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Restoring Fish Passage through Campbell's Pond in the Hunter River Watershed

Successful Applicant:

Hunter - Clyde Watershed Group



Project Title:

Restoring Fish Passage through Campbell's Pond in the Hunter River Watershed

Project Gallery:

Project Summary:

Location & History

Campbell's Pond, 16 acres in size, is located on the Hunter River just 500 meters above the head of tide in New Glasgow, PEI. In 1967 remnants of a mill and spillway were removed to allow fish movement. Later a new dam was build upstream of the road and in 1974 the Province constructed a concrete weir in the 270 ft. long runaround and a vertical slot fishway. In 1984, at the encouragement of DFO, the fishway was converted to a pool and weir design by PEI F&W.

Benefit to Wildlife

In recent years, there has been concern the slope and flow dynamics through the current fish ladder is not suitable passage for Rainbow smelt, American Eel, Alewife, Blueback Herring, Striped Bass and other small coastal fishes. By rerouting the passage through a natural fishway, this new design will improve migration access to 8 km of aquatic habitat above Campbell's Pond for diadromous species which will increase spawning success of the coastal fishes mentioned above. There will also be cascading ecological effects due to the influx of marine-derived nutrients and spawning activity.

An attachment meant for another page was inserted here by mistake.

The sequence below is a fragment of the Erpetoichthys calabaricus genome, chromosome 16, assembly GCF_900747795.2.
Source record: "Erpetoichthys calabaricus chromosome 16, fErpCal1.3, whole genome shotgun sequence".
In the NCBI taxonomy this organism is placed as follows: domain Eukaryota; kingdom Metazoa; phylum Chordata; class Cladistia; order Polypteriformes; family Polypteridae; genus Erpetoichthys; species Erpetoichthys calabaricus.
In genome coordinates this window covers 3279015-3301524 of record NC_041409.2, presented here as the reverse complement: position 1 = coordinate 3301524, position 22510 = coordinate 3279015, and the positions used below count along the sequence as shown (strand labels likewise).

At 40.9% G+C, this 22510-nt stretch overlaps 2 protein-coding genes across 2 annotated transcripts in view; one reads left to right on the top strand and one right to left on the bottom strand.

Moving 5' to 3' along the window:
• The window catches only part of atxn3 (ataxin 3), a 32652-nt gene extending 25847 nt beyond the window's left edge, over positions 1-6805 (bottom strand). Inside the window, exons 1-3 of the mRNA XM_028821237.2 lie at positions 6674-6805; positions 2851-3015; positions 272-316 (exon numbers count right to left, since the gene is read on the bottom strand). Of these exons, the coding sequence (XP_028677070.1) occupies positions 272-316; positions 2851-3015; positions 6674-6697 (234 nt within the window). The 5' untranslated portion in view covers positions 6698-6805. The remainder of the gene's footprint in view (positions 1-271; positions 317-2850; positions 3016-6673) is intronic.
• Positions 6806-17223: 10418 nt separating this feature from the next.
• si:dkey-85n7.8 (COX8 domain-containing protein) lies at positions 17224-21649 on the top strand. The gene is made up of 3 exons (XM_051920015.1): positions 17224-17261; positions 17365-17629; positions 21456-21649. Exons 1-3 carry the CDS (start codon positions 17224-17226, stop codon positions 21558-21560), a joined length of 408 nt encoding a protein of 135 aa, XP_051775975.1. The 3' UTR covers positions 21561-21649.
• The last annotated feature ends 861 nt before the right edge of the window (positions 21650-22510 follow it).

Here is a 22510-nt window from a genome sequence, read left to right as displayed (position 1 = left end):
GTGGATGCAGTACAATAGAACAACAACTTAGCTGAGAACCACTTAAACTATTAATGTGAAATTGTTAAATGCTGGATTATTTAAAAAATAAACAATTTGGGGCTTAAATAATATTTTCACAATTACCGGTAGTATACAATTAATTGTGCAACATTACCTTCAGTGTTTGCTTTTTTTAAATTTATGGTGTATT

Goal 1: Construct the natural fishway and water-control structure to restore sea-run migration for anadromous species.

Goal 2: Replace baffles in the current pool- fish ladder to meet current DFO standards and improve trout passage into Campbell's Pond.

Goal 3: Enhance the site for anglers and community residents to enjoy outdoor recreational activities i.e. parking lot and walking bridge.


The construction of a 350-foot natural fishway at Campbell's Pond was a success! Although we experienced some delays to the start date, we were able to begin construction mid-August, finishing up late October. Fishway monitoring will take place in spring 2020 to determine efficacy for passing migrating diadromous fish species. We also installed a walking bridge and parking area to ensure accessibility to the pond and planted grass and native shrubs along the dykes of the fishway to stabilize and beautify the area. There is green space next to the fishway that can be used for recreation and picnic tables, and informative signage will be installed next season to inform people of the history and function of the pond.

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